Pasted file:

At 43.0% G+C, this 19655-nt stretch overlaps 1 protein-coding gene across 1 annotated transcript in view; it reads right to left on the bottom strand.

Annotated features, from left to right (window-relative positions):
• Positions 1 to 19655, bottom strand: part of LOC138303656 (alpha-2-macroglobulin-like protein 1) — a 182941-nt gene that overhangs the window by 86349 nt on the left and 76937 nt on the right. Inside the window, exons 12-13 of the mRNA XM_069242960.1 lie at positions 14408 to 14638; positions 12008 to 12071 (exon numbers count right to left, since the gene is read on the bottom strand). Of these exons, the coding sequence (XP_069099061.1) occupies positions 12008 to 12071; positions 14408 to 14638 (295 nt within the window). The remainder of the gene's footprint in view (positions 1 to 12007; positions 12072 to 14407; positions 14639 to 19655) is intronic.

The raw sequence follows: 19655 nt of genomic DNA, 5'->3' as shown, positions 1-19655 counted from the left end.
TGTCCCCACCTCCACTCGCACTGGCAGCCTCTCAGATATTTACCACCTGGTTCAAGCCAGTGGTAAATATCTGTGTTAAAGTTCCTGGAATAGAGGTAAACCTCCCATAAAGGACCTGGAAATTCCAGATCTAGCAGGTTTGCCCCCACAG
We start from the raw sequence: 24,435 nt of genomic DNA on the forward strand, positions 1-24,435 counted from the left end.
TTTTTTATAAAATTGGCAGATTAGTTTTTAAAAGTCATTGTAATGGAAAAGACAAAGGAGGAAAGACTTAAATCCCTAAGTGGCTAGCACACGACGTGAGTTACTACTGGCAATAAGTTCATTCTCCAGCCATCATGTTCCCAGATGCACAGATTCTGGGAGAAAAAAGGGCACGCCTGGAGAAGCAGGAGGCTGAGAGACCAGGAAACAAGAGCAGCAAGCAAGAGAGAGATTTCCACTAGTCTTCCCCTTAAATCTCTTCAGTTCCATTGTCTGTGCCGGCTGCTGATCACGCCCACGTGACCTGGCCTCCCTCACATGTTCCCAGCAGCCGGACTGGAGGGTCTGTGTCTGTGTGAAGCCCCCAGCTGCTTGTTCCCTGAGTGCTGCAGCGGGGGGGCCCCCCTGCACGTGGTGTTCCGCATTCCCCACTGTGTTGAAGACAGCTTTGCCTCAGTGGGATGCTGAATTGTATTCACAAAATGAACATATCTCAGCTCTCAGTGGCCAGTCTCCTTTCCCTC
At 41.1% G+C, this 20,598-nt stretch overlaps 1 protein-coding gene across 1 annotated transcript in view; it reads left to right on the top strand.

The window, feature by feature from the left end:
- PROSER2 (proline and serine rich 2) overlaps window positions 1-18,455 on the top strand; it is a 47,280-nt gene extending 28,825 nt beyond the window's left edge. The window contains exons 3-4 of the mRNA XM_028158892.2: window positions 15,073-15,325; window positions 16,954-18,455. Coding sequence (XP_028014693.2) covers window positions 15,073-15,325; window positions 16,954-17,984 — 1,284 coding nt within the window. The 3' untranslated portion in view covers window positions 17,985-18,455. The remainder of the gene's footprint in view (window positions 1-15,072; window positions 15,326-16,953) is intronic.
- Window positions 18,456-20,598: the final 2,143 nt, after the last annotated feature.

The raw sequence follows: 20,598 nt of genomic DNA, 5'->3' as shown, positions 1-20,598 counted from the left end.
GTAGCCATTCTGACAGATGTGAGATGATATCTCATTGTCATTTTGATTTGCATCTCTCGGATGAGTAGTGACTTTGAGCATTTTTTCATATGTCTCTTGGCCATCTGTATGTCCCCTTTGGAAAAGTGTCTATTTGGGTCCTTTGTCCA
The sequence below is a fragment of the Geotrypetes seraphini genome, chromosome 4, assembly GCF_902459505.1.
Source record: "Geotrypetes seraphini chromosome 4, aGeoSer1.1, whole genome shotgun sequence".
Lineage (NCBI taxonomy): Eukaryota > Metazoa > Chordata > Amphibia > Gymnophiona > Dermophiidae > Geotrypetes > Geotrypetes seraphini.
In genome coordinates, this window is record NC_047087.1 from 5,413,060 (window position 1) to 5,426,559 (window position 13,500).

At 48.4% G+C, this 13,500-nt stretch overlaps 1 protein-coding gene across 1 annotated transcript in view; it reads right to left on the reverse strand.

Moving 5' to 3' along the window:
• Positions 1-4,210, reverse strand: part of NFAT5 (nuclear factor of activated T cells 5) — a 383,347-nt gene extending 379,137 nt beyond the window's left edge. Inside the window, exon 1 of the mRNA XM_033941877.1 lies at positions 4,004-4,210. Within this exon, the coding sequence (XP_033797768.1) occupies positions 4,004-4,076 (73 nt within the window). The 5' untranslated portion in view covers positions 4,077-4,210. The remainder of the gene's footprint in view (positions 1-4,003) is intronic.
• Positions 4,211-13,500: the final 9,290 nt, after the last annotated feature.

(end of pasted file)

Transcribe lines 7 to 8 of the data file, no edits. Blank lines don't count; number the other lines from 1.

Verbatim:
TTTTTTATAAAATTGGCAGATTAGTTTTTAAAAGTCATTGTAATGGAAAAGACAAAGGAGGAAAGACTTAAATCCCTAAGTGGCTAGCACACGACGTGAGTTACTACTGGCAATAAGTTCATTCTCCAGCCATCATGTTCCCAGATGCACAGATTCTGGGAGAAAAAAGGGCACGCCTGGAGAAGCAGGAGGCTGAGAGACCAGGAAACAAGAGCAGCAAGCAAGAGAGAGATTTCCACTAGTCTTCCCCTTAAATCTCTTCAGTTCCATTGTCTGTGCCGGCTGCTGATCACGCCCACGTGACCTGGCCTCCCTCACATGTTCCCAGCAGCCGGACTGGAGGGTCTGTGTCTGTGTGAAGCCCCCAGCTGCTTGTTCCCTGAGTGCTGCAGCGGGGGGGCCCCCCTGCACGTGGTGTTCCGCATTCCCCACTGTGTTGAAGACAGCTTTGCCTCAGTGGGATGCTGAATTGTATTCACAAAATGAACATATCTCAGCTCTCAGTGGCCAGTCTCCTTTCCCTC
At 41.1% G+C, this 20,598-nt stretch overlaps 1 protein-coding gene across 1 annotated transcript in view; it reads left to right on the top strand.